The fractionation and NGL storage complex in Mont Belvieu, TX, would surely qualify as one of the Seven Wonders of the Energy World, if there were such a list. With more than 250 million barrels of NGL storage carved — by water! — out of an enormous subterranean salt dome formation, and nearly two dozen fractionation plants with a combined capacity of more than 2 MMb/d, Mont Belvieu not only serves as the largest receipt point for mixed NGL streams on the planet, it is also the key hub of distribution for the ethane, propane, normal butane and other NGL purity products that are either consumed by Gulf Coast steam crackers and refineries or exported to foreign end-users. But unlike wonders of the ancient world like the Great Pyramids at Giza, Mont Belvieu is still very much a work in progress, with new storage caverns and new fractionators now under development to try to keep up with the breakneck pace of U.S. NGL production growth. Today, we begin a company-by-company review of fractionation capacity and other key infrastructure there.
The NGL sector is firing on all cylinders. Natural gas liquids production in the Permian, the SCOOP/STACK and other key basins is up, up, up. A number of new, ethane-consuming steam crackers are coming online along the Texas and Louisiana coast, most conveniently close to the NGL storage and fractionation hub in Mont Belvieu, TX. The export market for liquefied petroleum gases — propane and normal butane — is through the roof, averaging more than 1 MMb/d in the first five months of 2018 (almost all of it being shipped out of Gulf Coast ports), and ethane exports are strong too. What’s not to like? Well, NGLs don’t do anyone much good until they are fractionated into “purity products” like ethane, propane, normal butane etc., and the rapid run-up in U.S. NGL production — combined with the reluctance of producers to commit to new fractionation capacity — has the existing fractionation plants in Mont Belvieu running flat-out to keep up. Today, we begin a review of the NGL Capital of the Western World and considers why Mont Belvieu — as big as it is — is getting bigger.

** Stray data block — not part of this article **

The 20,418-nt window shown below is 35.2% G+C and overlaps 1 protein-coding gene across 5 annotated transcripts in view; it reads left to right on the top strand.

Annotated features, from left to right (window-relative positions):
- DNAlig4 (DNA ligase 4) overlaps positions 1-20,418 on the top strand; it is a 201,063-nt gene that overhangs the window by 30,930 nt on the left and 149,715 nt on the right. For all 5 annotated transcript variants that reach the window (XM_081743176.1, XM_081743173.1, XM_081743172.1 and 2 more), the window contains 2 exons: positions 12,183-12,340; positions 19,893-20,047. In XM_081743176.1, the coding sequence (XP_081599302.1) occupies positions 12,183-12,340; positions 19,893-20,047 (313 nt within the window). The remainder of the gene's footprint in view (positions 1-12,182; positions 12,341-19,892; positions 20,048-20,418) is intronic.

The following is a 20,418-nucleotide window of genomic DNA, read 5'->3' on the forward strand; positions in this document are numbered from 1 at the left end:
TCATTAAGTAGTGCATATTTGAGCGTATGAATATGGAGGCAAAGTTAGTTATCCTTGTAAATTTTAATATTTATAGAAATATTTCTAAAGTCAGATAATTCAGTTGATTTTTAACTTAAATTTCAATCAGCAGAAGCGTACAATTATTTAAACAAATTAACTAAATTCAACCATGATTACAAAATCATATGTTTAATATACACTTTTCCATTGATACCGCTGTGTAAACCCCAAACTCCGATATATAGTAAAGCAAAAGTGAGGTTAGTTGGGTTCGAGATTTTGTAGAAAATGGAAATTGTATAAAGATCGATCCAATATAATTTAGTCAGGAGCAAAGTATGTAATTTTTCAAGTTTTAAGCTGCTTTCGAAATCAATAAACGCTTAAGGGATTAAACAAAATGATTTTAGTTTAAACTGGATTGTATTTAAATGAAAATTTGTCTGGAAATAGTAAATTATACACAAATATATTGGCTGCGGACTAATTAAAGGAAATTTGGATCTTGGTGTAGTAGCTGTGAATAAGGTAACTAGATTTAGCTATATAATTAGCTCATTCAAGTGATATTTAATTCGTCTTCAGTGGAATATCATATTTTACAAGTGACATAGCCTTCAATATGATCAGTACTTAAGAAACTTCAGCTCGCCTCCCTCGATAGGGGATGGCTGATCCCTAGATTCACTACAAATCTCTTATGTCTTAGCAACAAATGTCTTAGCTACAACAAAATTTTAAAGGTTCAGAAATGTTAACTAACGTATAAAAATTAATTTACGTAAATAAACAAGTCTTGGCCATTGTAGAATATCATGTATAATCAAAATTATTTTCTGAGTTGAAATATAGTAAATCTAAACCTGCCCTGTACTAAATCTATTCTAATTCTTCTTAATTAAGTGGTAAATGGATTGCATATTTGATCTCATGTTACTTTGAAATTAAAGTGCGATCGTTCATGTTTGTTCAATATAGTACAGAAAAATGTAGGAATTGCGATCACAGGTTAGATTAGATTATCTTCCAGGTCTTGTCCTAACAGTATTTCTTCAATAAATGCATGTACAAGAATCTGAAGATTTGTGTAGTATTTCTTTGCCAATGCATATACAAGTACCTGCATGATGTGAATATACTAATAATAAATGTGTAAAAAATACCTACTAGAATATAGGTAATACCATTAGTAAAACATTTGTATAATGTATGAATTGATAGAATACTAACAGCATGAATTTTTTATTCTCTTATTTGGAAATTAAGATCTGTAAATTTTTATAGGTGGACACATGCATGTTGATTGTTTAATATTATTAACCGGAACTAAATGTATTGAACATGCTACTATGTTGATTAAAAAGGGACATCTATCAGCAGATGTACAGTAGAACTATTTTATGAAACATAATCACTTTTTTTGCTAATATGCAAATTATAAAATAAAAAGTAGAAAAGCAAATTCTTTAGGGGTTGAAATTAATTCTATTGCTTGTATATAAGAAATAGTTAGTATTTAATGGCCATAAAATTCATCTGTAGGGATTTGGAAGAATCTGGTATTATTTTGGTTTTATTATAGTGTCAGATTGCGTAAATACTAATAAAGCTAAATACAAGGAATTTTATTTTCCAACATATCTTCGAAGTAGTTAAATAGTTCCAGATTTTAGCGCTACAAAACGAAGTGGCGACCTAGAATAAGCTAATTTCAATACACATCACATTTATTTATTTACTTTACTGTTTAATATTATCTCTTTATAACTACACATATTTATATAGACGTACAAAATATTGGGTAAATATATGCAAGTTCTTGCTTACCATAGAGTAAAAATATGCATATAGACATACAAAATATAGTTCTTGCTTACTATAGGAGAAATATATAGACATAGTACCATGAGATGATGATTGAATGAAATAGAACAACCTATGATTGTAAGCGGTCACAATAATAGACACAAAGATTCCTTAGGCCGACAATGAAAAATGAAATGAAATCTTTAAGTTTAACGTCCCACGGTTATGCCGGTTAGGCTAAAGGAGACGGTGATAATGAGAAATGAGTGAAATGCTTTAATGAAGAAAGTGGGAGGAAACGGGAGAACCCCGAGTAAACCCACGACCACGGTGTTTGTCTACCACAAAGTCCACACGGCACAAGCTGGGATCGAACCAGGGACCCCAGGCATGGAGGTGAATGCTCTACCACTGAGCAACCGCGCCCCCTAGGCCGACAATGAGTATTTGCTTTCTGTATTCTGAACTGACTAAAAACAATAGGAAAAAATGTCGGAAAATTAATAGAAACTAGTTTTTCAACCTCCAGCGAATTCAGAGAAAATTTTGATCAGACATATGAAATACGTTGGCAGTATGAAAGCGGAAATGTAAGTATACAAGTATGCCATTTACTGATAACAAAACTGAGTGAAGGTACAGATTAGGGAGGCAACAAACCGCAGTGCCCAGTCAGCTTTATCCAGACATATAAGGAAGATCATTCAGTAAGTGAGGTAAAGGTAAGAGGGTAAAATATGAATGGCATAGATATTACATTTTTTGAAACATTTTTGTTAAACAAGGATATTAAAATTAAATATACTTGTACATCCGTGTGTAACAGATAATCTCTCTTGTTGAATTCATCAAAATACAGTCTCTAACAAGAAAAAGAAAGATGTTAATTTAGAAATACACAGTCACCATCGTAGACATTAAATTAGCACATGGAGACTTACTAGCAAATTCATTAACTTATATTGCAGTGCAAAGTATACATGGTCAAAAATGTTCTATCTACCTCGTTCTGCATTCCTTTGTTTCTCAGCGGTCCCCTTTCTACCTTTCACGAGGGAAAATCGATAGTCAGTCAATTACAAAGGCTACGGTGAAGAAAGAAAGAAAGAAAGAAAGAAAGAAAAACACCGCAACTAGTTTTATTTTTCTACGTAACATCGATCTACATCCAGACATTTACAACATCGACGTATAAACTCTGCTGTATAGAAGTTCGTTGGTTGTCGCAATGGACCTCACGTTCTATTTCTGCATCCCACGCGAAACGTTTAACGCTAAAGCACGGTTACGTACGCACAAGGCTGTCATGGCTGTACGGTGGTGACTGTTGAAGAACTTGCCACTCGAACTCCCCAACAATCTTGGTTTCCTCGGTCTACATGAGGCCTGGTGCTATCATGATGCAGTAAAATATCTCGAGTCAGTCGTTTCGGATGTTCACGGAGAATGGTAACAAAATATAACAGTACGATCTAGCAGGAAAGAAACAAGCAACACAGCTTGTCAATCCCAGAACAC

With Permian production of natural gas liquids (NGLs) on the rise and available pipeline capacity shrinking, midstream companies are in advanced stages of developing projects that — if built on their current schedules — would roughly double the 1.2-MMb/d of effective NGL takeaway capacity in place today within the next 18 months or so. Much of the planned capacity is backed by long-term commitments from Permian producers anticipating continued growth in production of crude and NGL-rich associated gas, especially in the play’s Delaware Basin. Still, the pace of NGL pipeline projects in the Permian begs the question, is all that incremental capacity needed? Today, we continue our series on the NGL takeaway challenges facing producers and processors in cowboy country.
Production of natural gas liquids in the Permian has been increasing rapidly, especially in the Delaware Basin, challenging the region’s existing NGL pipelines and other infrastructure and accelerating the development of new capacity. The Permian already had a substantial amount of NGL pipeline capacity in place before the region’s production of crude oil and associated gas took off, and more has been added since. But a number of the NGL pipes out of the Permian also move barrels from other basins, either inbound flows from the Rockies or volumes added downstream of the Permian in the Eagle Ford and Barnett shales. In addition, the vast majority of the Permian’s incremental NGL production is occurring in the Delaware, which had only a limited number of pipes and suddenly needs more. And one more thing: fast-rising ethane demand from new petrochemical plants along the Gulf Coast will reduce the share of ethane that is “rejected” into Permian natural gas. In today’s blog we discuss the NGL takeaway challenges facing producers and processors in cowboy country.